When I was browsing craigslist for my first road bike, I noticed a lot of older bikes with shifters on the downtube.

Why?

I just can't understand why they'd ever put them there. They seem incredibly difficult to access compared to any other style shifter I've seen. Why would they put them in a spot where you have to take a hand off your handlebars to shift, when there are numerous styles without that drawback? What possible advantage does this style have over literally every other common style from the past 4 decades?

You are looking at this backwards. DT shifters and parallelagram derailleurs were a huge step forward from the systems like the one shown above. They worked extremely well and were very reliable. They handled the increase of the number of cogs over the decades easily. They were not dependent on technology that hadn't been dreamed up yet (like low friction incompressible cable housings). Remember, Teflon wasn't even a concept yet.

And now? They still work, with any derailleur, chain and cogset out there with virtually no changes. Show me any other system that will work with whatever is out there in 20 years. Or that you can mix and match with anything. That survives routine crashes without hundreds of dollars of repairs. That is as light as anything out there. That is as reliable as anything out there. That anyone can break down and rebuild (but that may well go years or decades before it is ever needed).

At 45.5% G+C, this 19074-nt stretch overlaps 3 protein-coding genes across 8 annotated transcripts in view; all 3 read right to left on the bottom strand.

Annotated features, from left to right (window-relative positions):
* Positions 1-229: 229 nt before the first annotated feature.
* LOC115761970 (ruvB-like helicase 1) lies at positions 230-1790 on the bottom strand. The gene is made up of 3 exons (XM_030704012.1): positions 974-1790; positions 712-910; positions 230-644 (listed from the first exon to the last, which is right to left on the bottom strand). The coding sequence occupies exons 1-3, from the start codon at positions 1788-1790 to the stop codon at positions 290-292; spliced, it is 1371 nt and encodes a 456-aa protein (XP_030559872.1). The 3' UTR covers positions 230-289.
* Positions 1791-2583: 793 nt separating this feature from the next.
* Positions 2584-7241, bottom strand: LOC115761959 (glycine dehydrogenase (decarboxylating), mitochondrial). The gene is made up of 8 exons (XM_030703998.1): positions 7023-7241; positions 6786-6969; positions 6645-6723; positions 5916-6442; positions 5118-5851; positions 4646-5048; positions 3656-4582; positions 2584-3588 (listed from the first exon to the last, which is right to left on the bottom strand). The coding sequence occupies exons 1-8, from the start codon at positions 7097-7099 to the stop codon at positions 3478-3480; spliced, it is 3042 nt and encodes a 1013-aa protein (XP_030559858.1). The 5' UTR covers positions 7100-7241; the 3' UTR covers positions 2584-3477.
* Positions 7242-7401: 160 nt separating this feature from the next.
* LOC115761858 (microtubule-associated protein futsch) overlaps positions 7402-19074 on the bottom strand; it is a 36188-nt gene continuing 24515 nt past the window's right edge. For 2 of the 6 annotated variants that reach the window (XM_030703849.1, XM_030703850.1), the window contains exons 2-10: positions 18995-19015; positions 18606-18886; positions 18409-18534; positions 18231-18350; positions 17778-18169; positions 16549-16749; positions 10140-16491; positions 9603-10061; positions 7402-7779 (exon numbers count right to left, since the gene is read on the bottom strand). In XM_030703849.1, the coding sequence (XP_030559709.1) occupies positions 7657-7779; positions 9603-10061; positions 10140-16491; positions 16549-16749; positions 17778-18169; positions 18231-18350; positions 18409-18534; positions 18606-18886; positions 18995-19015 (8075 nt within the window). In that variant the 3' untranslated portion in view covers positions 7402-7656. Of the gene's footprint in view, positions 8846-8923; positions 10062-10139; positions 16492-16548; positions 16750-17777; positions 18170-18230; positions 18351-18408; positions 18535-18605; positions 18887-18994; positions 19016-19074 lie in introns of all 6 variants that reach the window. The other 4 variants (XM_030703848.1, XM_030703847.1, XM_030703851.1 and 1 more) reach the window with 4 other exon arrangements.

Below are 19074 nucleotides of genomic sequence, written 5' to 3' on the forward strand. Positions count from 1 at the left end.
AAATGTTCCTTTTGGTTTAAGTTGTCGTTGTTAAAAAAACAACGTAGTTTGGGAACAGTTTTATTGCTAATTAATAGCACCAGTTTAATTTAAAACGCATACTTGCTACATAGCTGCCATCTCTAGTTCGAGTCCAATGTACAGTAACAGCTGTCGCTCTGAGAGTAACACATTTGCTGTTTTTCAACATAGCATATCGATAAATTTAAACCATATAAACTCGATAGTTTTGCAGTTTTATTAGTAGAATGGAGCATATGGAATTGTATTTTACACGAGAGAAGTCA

All that is required to use them is a little learned skill. And once learned, it is like that old saying "like riding a bicycle", it never goes away. (Oh, but you have to remember that you have to plan ahead a little. A concept from a lost era.)

Another plus where racing was a way to escape generations of poverty for young men - your competitor couldn't reach over going in to a sprint and dump you into the wrong gear. (You never saw bar-end shifters on sprinter's bikes. And if the competitor tried you could knock his hand away with a sharp chop with yours. A tip I learned 35 years ago from folks who had raced at the amateur level in Europe.)

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Old 01-18-15, 04:12 PM
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Originally Posted by 79pmooney View Post
And now? They still work, with any derailleur, chain and cogset out there with virtually no changes. Show me any other system that will work with whatever is out there in 20 years. Or that you can mix and match with anything. That survives routine crashes without hundreds of dollars of repairs. That is as light as anything out there. That is as reliable as anything out there. That anyone can break down and rebuild (but that may well go years or decades before it is ever needed).
Hmm.. My Campy shift levers have held up well over the years.
I did have a problem that the original levers were drilled, and weakened too much.

Then with the replacements, I managed to get 2 lefts levers, and no right lever. It has worked fine like that for years.